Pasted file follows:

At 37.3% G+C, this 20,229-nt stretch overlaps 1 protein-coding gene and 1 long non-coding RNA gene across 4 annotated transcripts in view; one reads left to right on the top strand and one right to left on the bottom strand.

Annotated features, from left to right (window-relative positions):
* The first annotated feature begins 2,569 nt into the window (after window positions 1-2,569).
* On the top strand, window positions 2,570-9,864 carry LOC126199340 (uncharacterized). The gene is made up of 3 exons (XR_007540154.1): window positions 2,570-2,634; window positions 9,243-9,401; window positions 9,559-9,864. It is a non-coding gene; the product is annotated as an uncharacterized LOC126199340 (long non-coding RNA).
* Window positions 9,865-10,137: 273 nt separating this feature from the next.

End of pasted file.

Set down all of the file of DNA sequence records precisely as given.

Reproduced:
At 37.3% G+C, this 20,229-nt stretch overlaps 1 protein-coding gene and 1 long non-coding RNA gene across 4 annotated transcripts in view; one reads left to right on the top strand and one right to left on the bottom strand.

Annotated features, from left to right (window-relative positions):
* The first annotated feature begins 2,569 nt into the window (after window positions 1-2,569).
* On the top strand, window positions 2,570-9,864 carry LOC126199340 (uncharacterized). The gene is made up of 3 exons (XR_007540154.1): window positions 2,570-2,634; window positions 9,243-9,401; window positions 9,559-9,864. It is a non-coding gene; the product is annotated as an uncharacterized LOC126199340 (long non-coding RNA).
* Window positions 9,865-10,137: 273 nt separating this feature from the next.